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How does Keats explore aspects of time in "La Belle dam sans Merci" and "Eve of St Agnes"?

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"How does Keats explore aspects of time in 'La Belle Dame sans Merci' and 'The Eve of St Agnes'? - Jessica Bryant The poet John Keats, inspired by the sentimental nature of his unrequited love for Fanny and the depression he felt due to the death of his mother and his brother, wrote both ballads using the key theme of time, to engage the listener. The use of tenses links succinctly in with Keats' use of time. The change of tenses throughout "La Belle Dame", whereby the first three verses are set in the present tense, "no birds sing", verses four to eleven are set in the past, "I met a lady" and verse twelve is again set in the present, "no birds sing". The effect of this as well as the first and last verse including, "Alone and palely loitering", is to create a circular chronological structure. This represents a question asked and answered within the poem and a feeling of entrapment within a cycle of death and love (key themes featuring in Keats' poetry, and contextually in his life). ...read more.


However, whilst he is with her, summer is inferred via the use of sensual floral references, "garland for her head" (touch), "fragrant zone" (smell), suggesting the warmth and intimacy of his feelings for her. This atmospheric separation between the seasons intensifies the loneliness and suffering of the knight after his meeting with her, "alone and palely loitering". "The Eve of St Agnes" also uses a wintry setting, "bitter chill", "trembling [...] frozen grass", "frosted breath", yet this is used to conjure the symbolism of God and Madeline's family's disapproval of their courtship. This creates the impression of a 'higher power' perhaps scrutinising Porphyro and Madeline's doings; Porphyro's inner thoughts, fears and paranoia. Similarly, Keats' use of the "Moon" represents the urgency of Porphyro's passion, particularly as the moon is commonly associated with its 'lunar calendar', in which he has to capture Madeline before his opportunity is lost, "I've mickle time to grieve", an expression of his determination. Both poems create a medieval scene, "La Belle Dame"; "knight-at-arms", "pale warriors", "faery's child", "pacing steed", "Eve of St Agnes; ""lofty plume" (reference to a knight's helmet), "witch's sieve", "liege-lord", "Elves and Fays", "wolves and bears", "Merlin", "Dame", "maiden", ...read more.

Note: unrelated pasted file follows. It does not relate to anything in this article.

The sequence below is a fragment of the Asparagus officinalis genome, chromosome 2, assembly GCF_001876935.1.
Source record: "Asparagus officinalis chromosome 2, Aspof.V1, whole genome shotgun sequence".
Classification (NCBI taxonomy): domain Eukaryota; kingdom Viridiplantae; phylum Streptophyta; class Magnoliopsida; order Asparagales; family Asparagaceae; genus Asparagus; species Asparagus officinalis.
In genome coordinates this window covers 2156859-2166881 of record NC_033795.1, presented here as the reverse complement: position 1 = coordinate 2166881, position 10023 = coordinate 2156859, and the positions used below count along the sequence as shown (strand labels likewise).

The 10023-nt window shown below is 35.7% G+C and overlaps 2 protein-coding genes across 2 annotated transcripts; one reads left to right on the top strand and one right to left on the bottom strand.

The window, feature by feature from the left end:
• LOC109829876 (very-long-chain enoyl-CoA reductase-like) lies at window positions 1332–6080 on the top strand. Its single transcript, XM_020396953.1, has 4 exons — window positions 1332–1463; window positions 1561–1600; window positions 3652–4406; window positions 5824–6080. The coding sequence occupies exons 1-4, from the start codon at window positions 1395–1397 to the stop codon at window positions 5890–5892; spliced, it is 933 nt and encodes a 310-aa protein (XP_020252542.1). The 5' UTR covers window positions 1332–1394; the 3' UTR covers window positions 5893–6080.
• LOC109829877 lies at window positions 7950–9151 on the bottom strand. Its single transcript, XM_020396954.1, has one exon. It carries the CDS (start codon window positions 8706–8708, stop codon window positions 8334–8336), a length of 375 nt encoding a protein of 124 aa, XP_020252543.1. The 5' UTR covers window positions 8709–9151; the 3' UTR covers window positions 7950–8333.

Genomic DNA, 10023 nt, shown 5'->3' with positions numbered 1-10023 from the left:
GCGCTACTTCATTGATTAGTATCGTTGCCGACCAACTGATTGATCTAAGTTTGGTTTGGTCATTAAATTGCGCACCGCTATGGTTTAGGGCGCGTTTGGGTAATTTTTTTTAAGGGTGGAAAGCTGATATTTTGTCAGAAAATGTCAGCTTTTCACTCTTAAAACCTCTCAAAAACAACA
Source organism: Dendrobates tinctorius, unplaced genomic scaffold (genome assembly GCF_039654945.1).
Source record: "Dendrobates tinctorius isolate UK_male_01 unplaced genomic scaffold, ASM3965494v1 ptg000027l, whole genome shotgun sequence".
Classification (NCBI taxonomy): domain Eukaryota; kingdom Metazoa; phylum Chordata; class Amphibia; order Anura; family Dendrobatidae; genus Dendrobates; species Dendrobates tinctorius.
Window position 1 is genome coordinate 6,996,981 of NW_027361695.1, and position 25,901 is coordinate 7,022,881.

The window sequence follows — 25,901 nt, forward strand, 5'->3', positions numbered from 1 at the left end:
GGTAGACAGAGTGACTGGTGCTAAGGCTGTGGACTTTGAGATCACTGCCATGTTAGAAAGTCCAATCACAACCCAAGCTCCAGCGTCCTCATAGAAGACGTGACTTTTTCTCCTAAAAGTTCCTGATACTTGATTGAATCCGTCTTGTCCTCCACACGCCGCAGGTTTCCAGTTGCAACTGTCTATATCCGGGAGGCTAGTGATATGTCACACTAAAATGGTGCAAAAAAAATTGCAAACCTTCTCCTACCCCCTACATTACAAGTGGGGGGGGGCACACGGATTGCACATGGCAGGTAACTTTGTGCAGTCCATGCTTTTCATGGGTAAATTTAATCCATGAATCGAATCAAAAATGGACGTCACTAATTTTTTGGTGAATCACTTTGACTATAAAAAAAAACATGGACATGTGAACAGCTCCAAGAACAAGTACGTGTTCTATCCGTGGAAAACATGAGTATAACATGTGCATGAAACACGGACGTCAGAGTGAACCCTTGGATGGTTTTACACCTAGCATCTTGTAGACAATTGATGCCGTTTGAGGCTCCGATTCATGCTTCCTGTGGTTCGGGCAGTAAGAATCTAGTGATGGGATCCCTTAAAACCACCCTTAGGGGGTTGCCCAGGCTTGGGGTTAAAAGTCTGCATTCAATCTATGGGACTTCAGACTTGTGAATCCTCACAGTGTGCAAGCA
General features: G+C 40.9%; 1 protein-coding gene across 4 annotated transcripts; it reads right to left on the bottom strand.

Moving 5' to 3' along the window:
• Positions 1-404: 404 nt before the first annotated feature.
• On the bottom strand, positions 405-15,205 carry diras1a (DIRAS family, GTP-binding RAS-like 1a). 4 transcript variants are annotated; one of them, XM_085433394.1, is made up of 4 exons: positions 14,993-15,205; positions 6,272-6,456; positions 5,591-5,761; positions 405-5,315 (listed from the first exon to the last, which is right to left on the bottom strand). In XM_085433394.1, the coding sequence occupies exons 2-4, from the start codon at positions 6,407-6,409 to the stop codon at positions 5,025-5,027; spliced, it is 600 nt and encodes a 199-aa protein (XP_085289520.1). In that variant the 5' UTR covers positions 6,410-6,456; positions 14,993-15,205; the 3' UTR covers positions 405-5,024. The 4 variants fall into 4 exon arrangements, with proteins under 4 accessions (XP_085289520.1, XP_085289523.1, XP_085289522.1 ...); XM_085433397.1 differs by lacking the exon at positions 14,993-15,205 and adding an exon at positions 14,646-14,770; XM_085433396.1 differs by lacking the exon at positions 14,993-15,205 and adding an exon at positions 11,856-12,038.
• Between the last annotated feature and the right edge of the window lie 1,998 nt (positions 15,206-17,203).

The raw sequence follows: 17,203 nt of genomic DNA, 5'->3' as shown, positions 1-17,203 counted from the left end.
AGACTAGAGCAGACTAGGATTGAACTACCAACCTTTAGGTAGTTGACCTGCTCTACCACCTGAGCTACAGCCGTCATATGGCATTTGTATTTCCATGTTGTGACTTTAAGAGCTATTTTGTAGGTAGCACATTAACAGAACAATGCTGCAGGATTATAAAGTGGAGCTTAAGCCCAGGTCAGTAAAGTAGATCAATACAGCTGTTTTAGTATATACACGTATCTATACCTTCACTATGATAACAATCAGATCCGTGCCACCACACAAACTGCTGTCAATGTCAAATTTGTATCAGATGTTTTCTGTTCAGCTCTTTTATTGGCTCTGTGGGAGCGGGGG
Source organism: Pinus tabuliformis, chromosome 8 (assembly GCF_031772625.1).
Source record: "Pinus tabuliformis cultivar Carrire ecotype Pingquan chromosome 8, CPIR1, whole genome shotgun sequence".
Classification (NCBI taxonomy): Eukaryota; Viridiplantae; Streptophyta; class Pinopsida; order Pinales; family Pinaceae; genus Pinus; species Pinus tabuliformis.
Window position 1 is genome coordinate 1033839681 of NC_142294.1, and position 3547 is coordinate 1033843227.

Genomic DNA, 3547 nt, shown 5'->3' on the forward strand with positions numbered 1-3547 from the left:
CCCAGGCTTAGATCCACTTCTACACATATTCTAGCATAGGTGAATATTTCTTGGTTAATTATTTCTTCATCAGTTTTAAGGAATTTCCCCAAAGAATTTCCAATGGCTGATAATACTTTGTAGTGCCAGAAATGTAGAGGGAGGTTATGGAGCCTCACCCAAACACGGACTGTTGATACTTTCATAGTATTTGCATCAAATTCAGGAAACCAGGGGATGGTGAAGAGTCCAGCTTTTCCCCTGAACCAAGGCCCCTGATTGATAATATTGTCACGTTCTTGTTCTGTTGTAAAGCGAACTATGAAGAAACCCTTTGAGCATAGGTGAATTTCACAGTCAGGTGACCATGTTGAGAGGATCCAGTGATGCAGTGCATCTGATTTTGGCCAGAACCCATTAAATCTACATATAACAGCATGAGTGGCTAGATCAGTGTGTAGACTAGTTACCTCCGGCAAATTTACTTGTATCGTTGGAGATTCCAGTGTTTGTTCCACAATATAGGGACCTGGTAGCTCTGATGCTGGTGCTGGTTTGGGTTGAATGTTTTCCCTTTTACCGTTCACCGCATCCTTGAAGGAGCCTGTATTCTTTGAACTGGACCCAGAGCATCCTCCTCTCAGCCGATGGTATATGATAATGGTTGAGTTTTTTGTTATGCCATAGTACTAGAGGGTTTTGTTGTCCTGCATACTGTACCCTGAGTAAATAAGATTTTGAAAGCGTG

The use of an irregular rhyme scheme in "The Eve of St Agnes"- Iambic pentameter except for last line which is iambic hexameter - suggests an ongoing narrative throughout as well as displaying the infrequency of the pagan Eve of St Agnes feast (whereby virgins may see their future husbands). Also, syndetic listing is included within the caesura, "and sleep, and dream" creating a rhythm comparable to that of a heart beat, in order to show how Porphyro's fear creates a slow motion of time and an increased physical and sexual awareness, as he prepares to witness Madeline. "La Belle Dame" involves a similar rhyme scheme - iambic tetrameter except for the last line of each stanza that are of varying length - this variation of length represents the abrupt change in the relationship/ knight's life, as the listener, lulled into a security within the regularity, is subconsciously disturbed by a change in rhyme in verse nine. Overall, the use of time in both poems aids the in-depth view into Keats' life and emotional workings. Ultimately, it is his use of archaisms that create the setting, yet it is his use of tenses, seasons, rhythm and rhyme scheme that imply the subtleties of "The Eve of St Agnes" and "La Belle Dame sans Merci". ...read more.

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